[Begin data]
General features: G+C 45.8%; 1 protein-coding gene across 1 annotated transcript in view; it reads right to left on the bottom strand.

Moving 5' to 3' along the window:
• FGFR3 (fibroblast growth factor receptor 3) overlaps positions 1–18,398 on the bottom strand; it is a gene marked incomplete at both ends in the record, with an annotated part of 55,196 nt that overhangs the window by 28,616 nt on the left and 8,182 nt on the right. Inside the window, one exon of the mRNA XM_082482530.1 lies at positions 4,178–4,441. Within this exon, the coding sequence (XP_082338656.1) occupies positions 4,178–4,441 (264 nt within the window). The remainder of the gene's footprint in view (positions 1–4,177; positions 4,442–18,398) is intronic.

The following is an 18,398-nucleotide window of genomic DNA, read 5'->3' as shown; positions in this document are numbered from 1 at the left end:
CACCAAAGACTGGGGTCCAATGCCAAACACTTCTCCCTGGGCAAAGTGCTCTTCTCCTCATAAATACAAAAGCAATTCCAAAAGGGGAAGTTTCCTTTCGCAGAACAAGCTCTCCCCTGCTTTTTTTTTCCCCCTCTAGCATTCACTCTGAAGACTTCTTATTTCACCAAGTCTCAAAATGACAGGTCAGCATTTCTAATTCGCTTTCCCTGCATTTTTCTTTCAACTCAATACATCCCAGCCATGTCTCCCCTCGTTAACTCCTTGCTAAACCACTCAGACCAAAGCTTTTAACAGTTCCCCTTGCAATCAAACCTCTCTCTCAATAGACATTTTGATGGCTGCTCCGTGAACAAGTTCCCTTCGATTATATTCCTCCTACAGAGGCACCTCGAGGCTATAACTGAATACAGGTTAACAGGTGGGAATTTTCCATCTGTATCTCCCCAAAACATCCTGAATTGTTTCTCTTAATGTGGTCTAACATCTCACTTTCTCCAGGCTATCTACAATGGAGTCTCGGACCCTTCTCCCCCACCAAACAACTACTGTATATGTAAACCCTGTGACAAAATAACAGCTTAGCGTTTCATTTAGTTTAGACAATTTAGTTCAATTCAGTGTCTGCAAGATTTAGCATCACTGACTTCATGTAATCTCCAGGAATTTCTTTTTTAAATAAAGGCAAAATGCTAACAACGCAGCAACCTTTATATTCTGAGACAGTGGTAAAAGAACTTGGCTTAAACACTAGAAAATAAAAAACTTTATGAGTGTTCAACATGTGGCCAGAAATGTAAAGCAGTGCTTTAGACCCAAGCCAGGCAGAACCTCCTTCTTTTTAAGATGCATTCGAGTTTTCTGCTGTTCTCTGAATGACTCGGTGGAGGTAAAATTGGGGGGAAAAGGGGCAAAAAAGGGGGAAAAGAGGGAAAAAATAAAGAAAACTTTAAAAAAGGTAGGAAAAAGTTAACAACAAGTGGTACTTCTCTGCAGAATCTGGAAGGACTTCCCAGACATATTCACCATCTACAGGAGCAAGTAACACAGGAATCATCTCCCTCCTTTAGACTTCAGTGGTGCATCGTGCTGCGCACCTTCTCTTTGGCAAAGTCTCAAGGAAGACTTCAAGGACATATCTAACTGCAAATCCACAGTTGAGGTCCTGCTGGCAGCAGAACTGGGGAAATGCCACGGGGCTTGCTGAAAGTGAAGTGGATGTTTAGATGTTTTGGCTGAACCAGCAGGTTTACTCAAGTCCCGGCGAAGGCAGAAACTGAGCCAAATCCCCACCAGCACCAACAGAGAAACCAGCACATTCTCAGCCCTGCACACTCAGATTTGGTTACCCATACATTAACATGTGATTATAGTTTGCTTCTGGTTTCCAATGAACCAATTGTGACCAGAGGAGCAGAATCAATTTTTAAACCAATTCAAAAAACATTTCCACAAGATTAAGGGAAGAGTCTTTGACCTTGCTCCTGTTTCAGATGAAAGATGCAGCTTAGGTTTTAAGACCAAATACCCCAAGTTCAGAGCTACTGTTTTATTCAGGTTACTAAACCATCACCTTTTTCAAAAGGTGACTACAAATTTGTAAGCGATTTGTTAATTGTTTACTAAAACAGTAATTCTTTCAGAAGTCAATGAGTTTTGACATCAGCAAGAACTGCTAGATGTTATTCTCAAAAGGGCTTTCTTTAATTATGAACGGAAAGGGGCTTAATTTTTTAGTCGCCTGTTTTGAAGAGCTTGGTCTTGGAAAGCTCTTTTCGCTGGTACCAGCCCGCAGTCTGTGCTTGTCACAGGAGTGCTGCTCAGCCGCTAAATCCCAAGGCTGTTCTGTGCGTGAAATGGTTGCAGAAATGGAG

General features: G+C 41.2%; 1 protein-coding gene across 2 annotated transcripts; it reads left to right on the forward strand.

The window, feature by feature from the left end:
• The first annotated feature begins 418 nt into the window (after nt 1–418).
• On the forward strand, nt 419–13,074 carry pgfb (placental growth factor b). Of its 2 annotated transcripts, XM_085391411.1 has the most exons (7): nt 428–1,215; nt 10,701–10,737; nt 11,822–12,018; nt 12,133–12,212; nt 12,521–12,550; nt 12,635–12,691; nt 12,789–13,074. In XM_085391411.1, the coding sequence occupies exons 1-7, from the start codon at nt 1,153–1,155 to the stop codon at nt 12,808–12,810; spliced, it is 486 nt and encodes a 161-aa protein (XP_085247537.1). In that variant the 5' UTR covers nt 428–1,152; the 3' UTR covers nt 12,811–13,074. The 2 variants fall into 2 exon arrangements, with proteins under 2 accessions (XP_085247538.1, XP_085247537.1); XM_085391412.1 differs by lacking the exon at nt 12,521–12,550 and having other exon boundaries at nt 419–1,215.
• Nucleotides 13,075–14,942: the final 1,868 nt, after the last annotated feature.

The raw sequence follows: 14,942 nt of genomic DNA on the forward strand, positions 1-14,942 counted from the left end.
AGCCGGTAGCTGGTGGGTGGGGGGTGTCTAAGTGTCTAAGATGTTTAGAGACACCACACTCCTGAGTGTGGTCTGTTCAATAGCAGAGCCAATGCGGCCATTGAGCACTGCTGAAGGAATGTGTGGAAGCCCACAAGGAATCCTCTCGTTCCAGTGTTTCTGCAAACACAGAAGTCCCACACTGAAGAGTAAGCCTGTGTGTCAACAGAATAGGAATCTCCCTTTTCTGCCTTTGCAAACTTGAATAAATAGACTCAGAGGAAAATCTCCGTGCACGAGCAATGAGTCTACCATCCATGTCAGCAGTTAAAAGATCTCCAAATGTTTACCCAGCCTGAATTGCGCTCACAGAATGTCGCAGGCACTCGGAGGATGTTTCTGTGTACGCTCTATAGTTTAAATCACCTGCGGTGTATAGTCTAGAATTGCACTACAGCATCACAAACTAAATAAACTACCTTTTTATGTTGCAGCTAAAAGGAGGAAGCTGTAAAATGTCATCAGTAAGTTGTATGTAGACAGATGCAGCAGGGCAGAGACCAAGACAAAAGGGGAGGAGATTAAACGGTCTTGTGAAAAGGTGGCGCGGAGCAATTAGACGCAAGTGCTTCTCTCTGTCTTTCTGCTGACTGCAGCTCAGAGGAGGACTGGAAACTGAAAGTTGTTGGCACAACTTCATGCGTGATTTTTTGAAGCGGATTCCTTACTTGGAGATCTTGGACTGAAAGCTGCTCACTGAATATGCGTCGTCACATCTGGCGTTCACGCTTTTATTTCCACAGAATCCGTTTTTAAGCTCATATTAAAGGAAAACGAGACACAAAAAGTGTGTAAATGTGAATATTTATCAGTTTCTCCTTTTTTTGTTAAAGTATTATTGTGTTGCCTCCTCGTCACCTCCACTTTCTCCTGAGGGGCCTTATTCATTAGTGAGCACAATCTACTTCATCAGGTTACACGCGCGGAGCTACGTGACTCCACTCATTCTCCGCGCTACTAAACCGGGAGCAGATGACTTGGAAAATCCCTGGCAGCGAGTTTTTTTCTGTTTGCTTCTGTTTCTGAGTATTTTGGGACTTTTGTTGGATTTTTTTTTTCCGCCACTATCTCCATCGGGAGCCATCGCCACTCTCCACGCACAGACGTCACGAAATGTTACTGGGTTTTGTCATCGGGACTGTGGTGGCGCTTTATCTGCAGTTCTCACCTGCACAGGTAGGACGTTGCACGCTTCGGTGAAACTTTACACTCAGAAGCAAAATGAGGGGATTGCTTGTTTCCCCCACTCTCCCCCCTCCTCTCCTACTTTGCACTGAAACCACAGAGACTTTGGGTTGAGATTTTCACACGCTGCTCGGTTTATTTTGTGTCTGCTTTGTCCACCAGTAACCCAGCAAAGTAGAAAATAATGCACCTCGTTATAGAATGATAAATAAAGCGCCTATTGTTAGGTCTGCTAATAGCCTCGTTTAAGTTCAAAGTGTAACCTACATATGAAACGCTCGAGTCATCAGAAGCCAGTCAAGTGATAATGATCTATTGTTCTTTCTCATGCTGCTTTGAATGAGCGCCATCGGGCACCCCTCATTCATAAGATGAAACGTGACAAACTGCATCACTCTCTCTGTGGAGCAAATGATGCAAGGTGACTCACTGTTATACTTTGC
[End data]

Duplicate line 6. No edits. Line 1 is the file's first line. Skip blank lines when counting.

General features: G+C 41.2%; 1 protein-coding gene across 2 annotated transcripts; it reads left to right on the forward strand.